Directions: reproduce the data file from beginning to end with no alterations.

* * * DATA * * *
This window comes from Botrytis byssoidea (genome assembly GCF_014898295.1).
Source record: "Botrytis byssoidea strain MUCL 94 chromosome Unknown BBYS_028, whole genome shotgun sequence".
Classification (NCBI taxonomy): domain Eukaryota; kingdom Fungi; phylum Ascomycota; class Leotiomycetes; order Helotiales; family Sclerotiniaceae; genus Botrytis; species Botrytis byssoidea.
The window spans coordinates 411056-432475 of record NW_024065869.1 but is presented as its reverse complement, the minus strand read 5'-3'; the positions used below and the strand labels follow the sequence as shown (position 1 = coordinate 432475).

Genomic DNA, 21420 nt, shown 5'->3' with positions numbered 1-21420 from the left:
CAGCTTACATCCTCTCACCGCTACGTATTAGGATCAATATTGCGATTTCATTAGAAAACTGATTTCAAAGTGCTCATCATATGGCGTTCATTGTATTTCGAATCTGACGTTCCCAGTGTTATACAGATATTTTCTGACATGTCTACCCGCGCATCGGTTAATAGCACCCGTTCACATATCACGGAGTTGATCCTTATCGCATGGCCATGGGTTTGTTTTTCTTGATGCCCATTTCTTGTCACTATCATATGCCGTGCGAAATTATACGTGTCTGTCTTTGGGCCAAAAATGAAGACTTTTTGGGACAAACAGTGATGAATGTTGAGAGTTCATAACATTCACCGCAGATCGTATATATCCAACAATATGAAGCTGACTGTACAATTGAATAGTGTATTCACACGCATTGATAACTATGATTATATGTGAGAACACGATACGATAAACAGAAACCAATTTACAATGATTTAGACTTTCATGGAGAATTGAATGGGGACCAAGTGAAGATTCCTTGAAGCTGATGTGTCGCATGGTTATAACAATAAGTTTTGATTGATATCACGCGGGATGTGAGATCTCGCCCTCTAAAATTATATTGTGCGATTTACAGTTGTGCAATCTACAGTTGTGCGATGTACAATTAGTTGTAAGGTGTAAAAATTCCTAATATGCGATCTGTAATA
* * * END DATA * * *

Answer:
This window comes from Botrytis byssoidea (genome assembly GCF_014898295.1).
Source record: "Botrytis byssoidea strain MUCL 94 chromosome Unknown BBYS_028, whole genome shotgun sequence".
Classification (NCBI taxonomy): domain Eukaryota; kingdom Fungi; phylum Ascomycota; class Leotiomycetes; order Helotiales; family Sclerotiniaceae; genus Botrytis; species Botrytis byssoidea.
The window spans coordinates 411056-432475 of record NW_024065869.1 but is presented as its reverse complement, the minus strand read 5'-3'; the positions used below and the strand labels follow the sequence as shown (position 1 = coordinate 432475).

Genomic DNA, 21420 nt, shown 5'->3' with positions numbered 1-21420 from the left:
CAGCTTACATCCTCTCACCGCTACGTATTAGGATCAATATTGCGATTTCATTAGAAAACTGATTTCAAAGTGCTCATCATATGGCGTTCATTGTATTTCGAATCTGACGTTCCCAGTGTTATACAGATATTTTCTGACATGTCTACCCGCGCATCGGTTAATAGCACCCGTTCACATATCACGGAGTTGATCCTTATCGCATGGCCATGGGTTTGTTTTTCTTGATGCCCATTTCTTGTCACTATCATATGCCGTGCGAAATTATACGTGTCTGTCTTTGGGCCAAAAATGAAGACTTTTTGGGACAAACAGTGATGAATGTTGAGAGTTCATAACATTCACCGCAGATCGTATATATCCAACAATATGAAGCTGACTGTACAATTGAATAGTGTATTCACACGCATTGATAACTATGATTATATGTGAGAACACGATACGATAAACAGAAACCAATTTACAATGATTTAGACTTTCATGGAGAATTGAATGGGGACCAAGTGAAGATTCCTTGAAGCTGATGTGTCGCATGGTTATAACAATAAGTTTTGATTGATATCACGCGGGATGTGAGATCTCGCCCTCTAAAATTATATTGTGCGATTTACAGTTGTGCAATCTACAGTTGTGCGATGTACAATTAGTTGTAAGGTGTAAAAATTCCTAATATGCGATCTGTAATA